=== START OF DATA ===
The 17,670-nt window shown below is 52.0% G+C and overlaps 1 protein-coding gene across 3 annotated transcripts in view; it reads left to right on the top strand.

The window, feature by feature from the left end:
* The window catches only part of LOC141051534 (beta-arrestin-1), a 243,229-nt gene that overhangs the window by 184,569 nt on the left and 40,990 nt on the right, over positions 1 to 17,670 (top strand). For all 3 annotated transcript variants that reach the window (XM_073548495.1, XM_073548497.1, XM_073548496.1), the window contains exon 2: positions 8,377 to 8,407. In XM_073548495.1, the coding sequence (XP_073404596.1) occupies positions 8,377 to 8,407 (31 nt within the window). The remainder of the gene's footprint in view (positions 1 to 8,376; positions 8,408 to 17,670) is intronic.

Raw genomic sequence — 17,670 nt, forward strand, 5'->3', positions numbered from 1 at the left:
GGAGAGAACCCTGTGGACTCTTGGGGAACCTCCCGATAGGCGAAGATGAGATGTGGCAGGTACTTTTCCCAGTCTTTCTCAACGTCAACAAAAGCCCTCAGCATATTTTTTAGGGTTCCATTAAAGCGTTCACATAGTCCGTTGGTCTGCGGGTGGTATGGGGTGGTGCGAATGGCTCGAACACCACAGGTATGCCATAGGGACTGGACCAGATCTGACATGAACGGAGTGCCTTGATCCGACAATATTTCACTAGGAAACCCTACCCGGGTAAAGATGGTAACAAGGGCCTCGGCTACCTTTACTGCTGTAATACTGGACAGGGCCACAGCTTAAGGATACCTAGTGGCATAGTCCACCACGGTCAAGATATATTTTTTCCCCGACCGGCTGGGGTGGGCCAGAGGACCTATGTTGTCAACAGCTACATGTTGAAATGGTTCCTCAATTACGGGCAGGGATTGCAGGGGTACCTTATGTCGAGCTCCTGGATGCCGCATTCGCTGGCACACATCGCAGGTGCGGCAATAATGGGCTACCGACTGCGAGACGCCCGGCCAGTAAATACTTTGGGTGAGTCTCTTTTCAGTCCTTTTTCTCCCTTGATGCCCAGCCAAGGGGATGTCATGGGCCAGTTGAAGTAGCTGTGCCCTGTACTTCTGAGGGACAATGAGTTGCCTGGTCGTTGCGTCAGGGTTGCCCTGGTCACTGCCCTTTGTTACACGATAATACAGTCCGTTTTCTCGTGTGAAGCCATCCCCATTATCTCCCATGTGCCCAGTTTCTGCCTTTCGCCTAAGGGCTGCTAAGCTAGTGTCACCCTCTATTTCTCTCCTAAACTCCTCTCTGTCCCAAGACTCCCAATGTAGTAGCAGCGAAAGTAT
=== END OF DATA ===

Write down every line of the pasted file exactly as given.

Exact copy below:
The 17,670-nt window shown below is 52.0% G+C and overlaps 1 protein-coding gene across 3 annotated transcripts in view; it reads left to right on the top strand.

The window, feature by feature from the left end:
* The window catches only part of LOC141051534 (beta-arrestin-1), a 243,229-nt gene that overhangs the window by 184,569 nt on the left and 40,990 nt on the right, over positions 1 to 17,670 (top strand). For all 3 annotated transcript variants that reach the window (XM_073548495.1, XM_073548497.1, XM_073548496.1), the window contains exon 2: positions 8,377 to 8,407. In XM_073548495.1, the coding sequence (XP_073404596.1) occupies positions 8,377 to 8,407 (31 nt within the window). The remainder of the gene's footprint in view (positions 1 to 8,376; positions 8,408 to 17,670) is intronic.

Raw genomic sequence — 17,670 nt, forward strand, 5'->3', positions numbered from 1 at the left:
GGAGAGAACCCTGTGGACTCTTGGGGAACCTCCCGATAGGCGAAGATGAGATGTGGCAGGTACTTTTCCCAGTCTTTCTCAACGTCAACAAAAGCCCTCAGCATATTTTTTAGGGTTCCATTAAAGCGTTCACATAGTCCGTTGGTCTGCGGGTGGTATGGGGTGGTGCGAATGGCTCGAACACCACAGGTATGCCATAGGGACTGGACCAGATCTGACATGAACGGAGTGCCTTGATCCGACAATATTTCACTAGGAAACCCTACCCGGGTAAAGATGGTAACAAGGGCCTCGGCTACCTTTACTGCTGTAATACTGGACAGGGCCACAGCTTAAGGATACCTAGTGGCATAGTCCACCACGGTCAAGATATATTTTTTCCCCGACCGGCTGGGGTGGGCCAGAGGACCTATGTTGTCAACAGCTACATGTTGAAATGGTTCCTCAATTACGGGCAGGGATTGCAGGGGTACCTTATGTCGAGCTCCTGGATGCCGCATTCGCTGGCACACATCGCAGGTGCGGCAATAATGGGCTACCGACTGCGAGACGCCCGGCCAGTAAATACTTTGGGTGAGTCTCTTTTCAGTCCTTTTTCTCCCTTGATGCCCAGCCAAGGGGATGTCATGGGCCAGTTGAAGTAGCTGTGCCCTGTACTTCTGAGGGACAATGAGTTGCCTGGTCGTTGCGTCAGGGTTGCCCTGGTCACTGCCCTTTGTTACACGATAATACAGTCCGTTTTCTCGTGTGAAGCCATCCCCATTATCTCCCATGTGCCCAGTTTCTGCCTTTCGCCTAAGGGCTGCTAAGCTAGTGTCACCCTCTATTTCTCTCCTAAACTCCTCTCTGTCCCAAGACTCCCAATGTAGTAGCAGCGAAAGTAT